Starting Monday, DART is cracking down on riders who fill up park-and-ride lots, but who don't live in cities that collect sales tax for DART service.
The pilot project will charge those people $2 a day for parking.
The transit agency hopes its "Fair Share" program will help with the cost of its operations without losing any passengers.
Something predictable happens at the Parker Road DART Station, every time gas prices go up. The park-and-ride lot fills up.
It's just that many of the commuters don't live in the DART service area, so they don't pay the 1 percent DART sales tax.
"Our goal is not to drive people who live in McKinney or Allen or Fairview or people from Frisco away from using DART," explained DART's Todd Plesko.
The goal is to let those riders offset a small part of DART's operating costs and free up some of the parking spaces they're filling up.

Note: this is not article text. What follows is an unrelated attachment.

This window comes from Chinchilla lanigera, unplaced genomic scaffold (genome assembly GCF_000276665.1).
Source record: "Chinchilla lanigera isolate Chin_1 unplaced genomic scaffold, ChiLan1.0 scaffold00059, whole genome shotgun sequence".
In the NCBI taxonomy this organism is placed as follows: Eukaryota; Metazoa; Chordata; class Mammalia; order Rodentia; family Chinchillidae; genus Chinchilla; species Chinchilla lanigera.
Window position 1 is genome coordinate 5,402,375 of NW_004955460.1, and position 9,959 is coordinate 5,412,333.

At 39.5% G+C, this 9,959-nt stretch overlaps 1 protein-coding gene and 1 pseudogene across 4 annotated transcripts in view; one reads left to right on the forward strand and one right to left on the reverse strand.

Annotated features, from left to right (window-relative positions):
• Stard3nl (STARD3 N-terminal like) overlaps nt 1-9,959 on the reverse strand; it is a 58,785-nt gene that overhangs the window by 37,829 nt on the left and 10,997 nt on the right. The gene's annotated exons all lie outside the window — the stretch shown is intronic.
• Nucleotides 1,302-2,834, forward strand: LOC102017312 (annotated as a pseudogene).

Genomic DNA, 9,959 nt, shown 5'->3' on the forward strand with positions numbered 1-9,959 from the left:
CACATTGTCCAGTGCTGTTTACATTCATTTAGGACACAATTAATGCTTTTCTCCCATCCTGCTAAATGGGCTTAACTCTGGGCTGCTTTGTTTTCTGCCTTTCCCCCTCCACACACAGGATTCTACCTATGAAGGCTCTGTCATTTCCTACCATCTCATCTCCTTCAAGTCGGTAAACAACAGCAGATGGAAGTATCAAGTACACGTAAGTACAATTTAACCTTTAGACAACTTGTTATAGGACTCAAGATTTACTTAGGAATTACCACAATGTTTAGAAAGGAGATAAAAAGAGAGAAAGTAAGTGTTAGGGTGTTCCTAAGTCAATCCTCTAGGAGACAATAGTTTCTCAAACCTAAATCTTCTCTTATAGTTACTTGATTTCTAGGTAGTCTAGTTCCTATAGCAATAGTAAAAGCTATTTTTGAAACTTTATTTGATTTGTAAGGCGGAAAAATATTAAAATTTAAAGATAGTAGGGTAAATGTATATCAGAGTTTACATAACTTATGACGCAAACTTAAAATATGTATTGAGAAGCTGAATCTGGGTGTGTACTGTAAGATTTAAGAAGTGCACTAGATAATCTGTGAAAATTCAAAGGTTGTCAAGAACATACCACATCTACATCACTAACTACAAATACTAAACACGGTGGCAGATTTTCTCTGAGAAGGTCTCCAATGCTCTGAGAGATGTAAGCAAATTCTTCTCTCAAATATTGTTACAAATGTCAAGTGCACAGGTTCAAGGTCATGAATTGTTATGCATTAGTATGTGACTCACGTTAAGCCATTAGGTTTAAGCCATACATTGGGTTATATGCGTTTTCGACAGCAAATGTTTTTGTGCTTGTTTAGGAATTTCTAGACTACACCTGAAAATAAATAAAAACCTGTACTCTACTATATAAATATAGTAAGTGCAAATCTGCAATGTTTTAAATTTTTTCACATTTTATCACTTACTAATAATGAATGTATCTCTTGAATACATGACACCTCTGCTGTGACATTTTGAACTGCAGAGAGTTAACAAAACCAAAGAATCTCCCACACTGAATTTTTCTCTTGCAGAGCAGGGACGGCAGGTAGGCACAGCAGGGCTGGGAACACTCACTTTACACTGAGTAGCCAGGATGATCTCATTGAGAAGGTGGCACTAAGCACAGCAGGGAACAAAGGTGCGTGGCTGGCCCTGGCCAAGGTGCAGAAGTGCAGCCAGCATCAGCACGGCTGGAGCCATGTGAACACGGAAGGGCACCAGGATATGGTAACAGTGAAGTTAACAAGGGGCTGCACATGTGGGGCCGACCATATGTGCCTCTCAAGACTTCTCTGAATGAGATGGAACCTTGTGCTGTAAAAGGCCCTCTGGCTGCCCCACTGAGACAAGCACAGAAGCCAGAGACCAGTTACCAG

DART believes a large number of passengers will decide to drive down to the George Bush Station, where there's more parking — and where it will still be free.
The transit agency expects some commuters at the North Carrollton/Frankford Road Station, the second site in this pilot project, will also seek free parking at the Trinity Mills Station a short distance south.
All month, a private company under contract for DART has been issuing sticker permits to residents who live in the DART service area, so they don't have to pay.
"I just feel like, since I live here, I might as well have the sticker," said Plano resident LaToya Frias.
There will be a grace period for non-residents, but eventually, DART will hit violators with $50 fines. Don't pay them? They'll tow you away.
On Sunday, confused passengers at the North Carrollton/Frankford Station were seen unsuccessfully trying to insert money into the parking pass machines. There were no parking "ambassadors" on site to alert them that the program begins on Monday.